InfraVest threatens to quit Taiwan

TAIWAN: The wind developer InfraVest is considering pulling out of Taiwan, blaming inadequate payment rates and lack of government support for clean energy, according to local press reports.

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The German-owned company is currently building the 75MW Taoyuan wind station in Taiwan, its fifth project in the country. It has invested more than NT$10 billion (US$318 million) since it moved into Taiwan in 2000.

InfraVest produces 143MW of wind capacity in the country, totalling 436MW by April (see map, below). It also developed the 50MW wind farm in Miaoli, which was sold to Macquarie International Infrastructure Fund in 2007.

The firm has a further NT$50 billion investment planned, but it may consider moving this to another country unless Taiwan improves conditions for developing renewable power, InfraVest chairman Karl-Eugen Feifel told a news conference in Taiwan.

He complained that Taiwan's parliament had still not adopted a bill on promoting renewable energy, which has been stalled in parliament for six years due to disputes over how to provide incentives to renewable power developers.

National electricity utility Taipower pays just NT$2.38/kWh (US$0.07) for InfraVest wind generated power, below the NT$2.47 to NT$2.96 range offered in China. This was exacerbated by the euro appreciating in value by 50% against the New Taiwan dollar since the energy price was set in 2003, said Feifel.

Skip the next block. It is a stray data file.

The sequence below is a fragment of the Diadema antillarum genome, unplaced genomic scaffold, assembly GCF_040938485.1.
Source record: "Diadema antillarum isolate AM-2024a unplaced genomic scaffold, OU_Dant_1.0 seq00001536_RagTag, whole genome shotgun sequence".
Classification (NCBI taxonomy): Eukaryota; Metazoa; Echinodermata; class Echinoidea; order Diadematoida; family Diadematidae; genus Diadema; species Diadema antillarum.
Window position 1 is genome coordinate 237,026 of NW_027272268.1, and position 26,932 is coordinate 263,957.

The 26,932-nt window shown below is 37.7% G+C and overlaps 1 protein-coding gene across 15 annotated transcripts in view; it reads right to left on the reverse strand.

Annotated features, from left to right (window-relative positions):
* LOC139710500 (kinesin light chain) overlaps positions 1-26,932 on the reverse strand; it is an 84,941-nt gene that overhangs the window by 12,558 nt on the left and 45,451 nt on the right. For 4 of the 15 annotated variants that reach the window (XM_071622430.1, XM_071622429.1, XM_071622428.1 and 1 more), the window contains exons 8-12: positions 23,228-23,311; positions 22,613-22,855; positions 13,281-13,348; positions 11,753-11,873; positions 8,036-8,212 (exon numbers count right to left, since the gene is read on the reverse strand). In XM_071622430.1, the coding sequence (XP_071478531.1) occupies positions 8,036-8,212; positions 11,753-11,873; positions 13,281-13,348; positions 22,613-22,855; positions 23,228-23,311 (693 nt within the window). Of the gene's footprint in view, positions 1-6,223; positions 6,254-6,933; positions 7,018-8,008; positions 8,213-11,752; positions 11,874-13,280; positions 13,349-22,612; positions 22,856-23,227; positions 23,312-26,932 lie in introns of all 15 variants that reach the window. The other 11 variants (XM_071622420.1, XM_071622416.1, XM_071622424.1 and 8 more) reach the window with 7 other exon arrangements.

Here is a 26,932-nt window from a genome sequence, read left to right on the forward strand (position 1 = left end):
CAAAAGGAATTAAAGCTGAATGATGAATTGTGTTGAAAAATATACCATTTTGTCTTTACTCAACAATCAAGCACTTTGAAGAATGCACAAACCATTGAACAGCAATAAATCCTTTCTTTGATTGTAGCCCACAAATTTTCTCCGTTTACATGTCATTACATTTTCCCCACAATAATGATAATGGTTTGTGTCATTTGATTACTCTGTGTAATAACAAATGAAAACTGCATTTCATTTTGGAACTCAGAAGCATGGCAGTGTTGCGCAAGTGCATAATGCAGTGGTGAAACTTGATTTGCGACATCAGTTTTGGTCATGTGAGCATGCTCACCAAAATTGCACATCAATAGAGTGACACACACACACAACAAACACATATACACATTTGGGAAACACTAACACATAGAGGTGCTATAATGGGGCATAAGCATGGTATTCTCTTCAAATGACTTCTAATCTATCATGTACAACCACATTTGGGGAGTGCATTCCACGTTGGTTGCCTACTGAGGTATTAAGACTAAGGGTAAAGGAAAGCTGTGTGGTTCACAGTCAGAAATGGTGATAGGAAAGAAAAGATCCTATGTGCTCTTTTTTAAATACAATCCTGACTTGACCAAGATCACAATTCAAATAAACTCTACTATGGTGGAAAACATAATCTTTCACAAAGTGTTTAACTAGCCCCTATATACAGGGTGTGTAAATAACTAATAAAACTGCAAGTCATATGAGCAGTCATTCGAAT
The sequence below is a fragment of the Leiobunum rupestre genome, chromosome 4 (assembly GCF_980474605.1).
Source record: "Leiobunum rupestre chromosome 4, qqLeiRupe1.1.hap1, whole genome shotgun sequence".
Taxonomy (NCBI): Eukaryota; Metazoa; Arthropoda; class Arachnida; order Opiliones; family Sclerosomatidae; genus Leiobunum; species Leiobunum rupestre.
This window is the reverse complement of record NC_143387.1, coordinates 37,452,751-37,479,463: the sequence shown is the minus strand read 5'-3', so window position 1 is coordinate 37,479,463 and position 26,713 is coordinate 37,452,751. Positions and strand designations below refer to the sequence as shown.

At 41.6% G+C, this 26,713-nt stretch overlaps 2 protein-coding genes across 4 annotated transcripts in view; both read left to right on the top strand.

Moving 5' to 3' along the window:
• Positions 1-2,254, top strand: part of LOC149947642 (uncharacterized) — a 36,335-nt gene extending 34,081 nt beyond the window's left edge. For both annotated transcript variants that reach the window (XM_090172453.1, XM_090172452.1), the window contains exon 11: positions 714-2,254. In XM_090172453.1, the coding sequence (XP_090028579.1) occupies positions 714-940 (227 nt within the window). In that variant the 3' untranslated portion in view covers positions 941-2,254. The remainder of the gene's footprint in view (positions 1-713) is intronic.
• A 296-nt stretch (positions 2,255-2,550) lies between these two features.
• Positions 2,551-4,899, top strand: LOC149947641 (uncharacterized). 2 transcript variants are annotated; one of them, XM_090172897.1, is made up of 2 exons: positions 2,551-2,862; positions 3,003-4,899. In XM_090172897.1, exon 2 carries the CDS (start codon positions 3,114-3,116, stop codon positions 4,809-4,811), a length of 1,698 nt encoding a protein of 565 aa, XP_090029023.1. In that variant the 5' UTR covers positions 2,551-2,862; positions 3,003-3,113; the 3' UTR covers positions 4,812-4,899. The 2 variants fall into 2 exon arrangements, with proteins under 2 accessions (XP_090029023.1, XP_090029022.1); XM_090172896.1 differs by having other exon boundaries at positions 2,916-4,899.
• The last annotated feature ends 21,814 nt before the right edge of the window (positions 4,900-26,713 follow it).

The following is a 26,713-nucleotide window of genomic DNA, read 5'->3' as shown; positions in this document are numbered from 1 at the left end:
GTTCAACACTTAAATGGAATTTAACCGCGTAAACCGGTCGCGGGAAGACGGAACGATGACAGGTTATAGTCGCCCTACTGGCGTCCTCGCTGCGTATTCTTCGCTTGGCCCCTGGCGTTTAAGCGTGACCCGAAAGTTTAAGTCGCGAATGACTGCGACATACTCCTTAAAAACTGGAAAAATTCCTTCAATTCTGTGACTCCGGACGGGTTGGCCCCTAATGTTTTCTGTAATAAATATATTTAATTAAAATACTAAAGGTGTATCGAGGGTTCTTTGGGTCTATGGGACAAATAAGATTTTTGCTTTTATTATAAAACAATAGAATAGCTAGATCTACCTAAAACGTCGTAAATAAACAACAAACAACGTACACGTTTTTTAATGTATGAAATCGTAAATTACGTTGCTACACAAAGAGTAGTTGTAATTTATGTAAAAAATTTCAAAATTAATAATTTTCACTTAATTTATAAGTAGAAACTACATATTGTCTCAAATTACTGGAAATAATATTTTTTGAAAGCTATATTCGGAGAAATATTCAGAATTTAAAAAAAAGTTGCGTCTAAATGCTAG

When contacted by Windpower Monthly, InfraVest would neither confirm nor deny the local press reports, nor other requests for information about their operations in Taiwan. Feifel said: "We do not comment on our operations and business for the international press and hope for your understanding."

Even extra revenue from the sale of carbon certificates evidently fails to make wind power attractive for the company. The Taoyuan project is expected to generate voluntary emissions reductions (VER) certificates for the carbon certificates trading market.

Switzerland-based South Pole Carbon Asset Management expects official registration of Taoyuan as a VER project later this year. It has already secured registration for three other InfraVest wind projects in Taiwan this year.

The fact that InfraVest's projects in Taiwan qualify for VERs indicates that the rates paid by Taipower are not enough to make the projects viable. In order to obtain registration, VER projects must demonstrate that they would be economically unviable without the prospect of sale of the carbon certificates.

VER certificates, each representing one tonne of avoided CO2 emissions, currently fetch a price in the high single-digit euro range. InfraVest's turbines in Taiwan will generate up to 373,000 carbon emissions reductions certificates in 2010, while Taoyuan is expected to generate around 110,000 certificates a year.

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